Testing the Market for a Controversial Artist, Pace Will Exhibit Chuck Close’s Last Works

Close apologized for inappropriate behavior. Will collectors look past the accusations?

Chuck Close, Fred/Diptych

Pace is mounting its first exhibition of work by the late artist Chuck Close, whom the gallery has represented since 1977. The show may answer the question of whether the art market, and the art world in general, will support the work of an artist who was accused of inappropriate behavior by models in one of the most prominent art-world examples of the Me Too movement. 

Red, Yellow and Blue: The Last Paintings” will feature paintings, photographs, and works on paper, most of them formerly unseen, all employing only the three primary colors. A catalogue will feature a formerly unpublished 2018 conversation between Close and the artist Cindy Sherman (also known for her depictions of faces and her self-portraits), originally commissioned for the Brooklyn Rail. Also featured will be a new essay by critic Carter Ratcliff on the late works and one by Barbara Knappmeyer, associate director and scientific program manager at the New York Academy of Sciences, on Close’s work in the context of facial recognition technology.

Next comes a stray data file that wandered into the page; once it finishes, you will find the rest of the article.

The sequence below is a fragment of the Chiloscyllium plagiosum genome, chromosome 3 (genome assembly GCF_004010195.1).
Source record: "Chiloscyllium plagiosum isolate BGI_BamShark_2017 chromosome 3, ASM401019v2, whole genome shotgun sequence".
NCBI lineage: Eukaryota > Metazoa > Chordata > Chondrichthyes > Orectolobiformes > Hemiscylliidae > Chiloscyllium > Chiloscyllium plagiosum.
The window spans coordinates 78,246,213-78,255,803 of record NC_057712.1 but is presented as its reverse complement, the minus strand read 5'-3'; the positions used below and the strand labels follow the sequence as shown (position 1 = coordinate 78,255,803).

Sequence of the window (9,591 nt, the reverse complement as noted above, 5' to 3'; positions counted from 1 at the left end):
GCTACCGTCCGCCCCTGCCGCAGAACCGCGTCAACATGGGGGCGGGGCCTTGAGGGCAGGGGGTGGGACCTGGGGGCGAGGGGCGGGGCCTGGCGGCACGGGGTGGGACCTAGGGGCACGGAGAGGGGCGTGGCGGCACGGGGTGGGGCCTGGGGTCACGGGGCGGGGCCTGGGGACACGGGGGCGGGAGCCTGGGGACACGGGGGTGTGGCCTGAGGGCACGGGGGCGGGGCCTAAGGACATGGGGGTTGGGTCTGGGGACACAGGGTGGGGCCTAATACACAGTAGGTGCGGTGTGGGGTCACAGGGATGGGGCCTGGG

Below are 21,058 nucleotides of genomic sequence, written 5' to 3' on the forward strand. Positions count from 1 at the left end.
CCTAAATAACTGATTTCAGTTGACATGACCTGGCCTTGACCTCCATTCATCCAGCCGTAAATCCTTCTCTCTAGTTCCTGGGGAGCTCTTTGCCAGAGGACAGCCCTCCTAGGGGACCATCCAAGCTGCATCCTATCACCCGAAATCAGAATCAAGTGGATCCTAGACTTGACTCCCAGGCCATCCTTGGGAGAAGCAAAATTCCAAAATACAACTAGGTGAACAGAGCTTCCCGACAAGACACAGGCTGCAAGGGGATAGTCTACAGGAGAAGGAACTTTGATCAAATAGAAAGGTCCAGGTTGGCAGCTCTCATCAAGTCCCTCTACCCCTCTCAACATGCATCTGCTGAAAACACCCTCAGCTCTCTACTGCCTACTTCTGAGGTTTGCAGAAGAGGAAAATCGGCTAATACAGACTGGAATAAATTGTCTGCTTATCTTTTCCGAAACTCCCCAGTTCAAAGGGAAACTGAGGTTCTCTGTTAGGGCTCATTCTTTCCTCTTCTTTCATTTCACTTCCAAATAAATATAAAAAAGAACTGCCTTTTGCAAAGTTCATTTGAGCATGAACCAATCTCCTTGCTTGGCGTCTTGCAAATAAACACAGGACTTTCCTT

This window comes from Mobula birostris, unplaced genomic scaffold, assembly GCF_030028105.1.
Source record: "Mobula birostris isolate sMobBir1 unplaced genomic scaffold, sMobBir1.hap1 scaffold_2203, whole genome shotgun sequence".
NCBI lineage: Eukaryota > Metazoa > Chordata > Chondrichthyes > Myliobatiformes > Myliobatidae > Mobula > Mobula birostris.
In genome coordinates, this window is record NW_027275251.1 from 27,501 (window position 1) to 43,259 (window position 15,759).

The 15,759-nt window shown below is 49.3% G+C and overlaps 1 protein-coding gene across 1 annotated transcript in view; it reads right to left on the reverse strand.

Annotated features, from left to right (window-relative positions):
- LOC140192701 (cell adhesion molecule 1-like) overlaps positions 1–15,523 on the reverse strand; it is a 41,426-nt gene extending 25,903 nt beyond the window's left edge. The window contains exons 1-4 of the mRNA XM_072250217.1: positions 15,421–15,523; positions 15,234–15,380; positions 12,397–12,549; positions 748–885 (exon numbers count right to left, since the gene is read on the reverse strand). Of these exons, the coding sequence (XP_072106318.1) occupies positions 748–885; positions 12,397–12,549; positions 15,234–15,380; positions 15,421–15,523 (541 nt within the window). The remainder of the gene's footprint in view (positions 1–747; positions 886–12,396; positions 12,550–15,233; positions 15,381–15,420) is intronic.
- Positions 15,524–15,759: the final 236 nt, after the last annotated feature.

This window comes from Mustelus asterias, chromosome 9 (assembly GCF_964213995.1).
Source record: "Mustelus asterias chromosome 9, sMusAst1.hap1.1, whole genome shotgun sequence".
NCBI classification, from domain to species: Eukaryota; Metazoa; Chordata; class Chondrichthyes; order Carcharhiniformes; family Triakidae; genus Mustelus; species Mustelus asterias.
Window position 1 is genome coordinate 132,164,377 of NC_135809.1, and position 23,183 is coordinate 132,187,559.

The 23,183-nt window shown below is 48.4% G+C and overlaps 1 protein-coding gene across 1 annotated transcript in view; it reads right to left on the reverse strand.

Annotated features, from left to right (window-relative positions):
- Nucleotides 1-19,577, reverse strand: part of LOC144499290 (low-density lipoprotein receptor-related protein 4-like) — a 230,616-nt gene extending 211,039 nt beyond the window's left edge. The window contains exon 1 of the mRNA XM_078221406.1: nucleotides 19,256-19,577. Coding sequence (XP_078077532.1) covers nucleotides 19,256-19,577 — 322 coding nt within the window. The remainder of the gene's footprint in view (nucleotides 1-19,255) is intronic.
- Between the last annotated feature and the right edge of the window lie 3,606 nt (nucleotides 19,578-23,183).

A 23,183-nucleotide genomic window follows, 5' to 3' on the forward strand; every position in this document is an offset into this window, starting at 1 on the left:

Two former models accused Close of sexually inappropriate behavior in 2017. He apologized for his “dirty mouth.” According to his CV on Pace’s website, after the accusations emerged, he had no solo shows until 2020; he had only three solo presentations in 2020 and 2021, and none since then. Zachary Small, writing for Artnet News in 2021, asked whether his supporters could stage a posthumous comeback. His works have sold at auction for as much as $4.3 million, fetched by a 1971–72 portrait of painter John Roy at Sotheby’s New York in 2005.

Close became known for his large-scale photorealist portraits that departed from the dominant paradigm of Minimalist art in the 1960s and 1970s. He painted self-portraits as well as a who’s who of cultural figures, including Cecily Brown, Alex Katz, Richard Serra, and Cindy Sherman. His focus on faces grew partly out of his having suffered from facial blindness. In 1988, Close suffered a spinal aneurysm that left him paralyzed, and he relied on a wheelchair for the rest of his life. He was able to paint—despite doctors’ predictions—after extensive rehabilitation and through the use of brush-holding devices strapped to his wrist and forearm.

Close’s work resides in public collections internationally, including those of the J. Paul Getty Museum in Los Angeles, the Museum of Modern Art in New York, Tate Gallery in London, and the Musée national d’art moderne, Centre Georges Pompidou in Paris.

Red, Yellow and Blue: The Last Paintings” is on view at Pace Gallery, 510 West 25th Street, New York, through April 13. 

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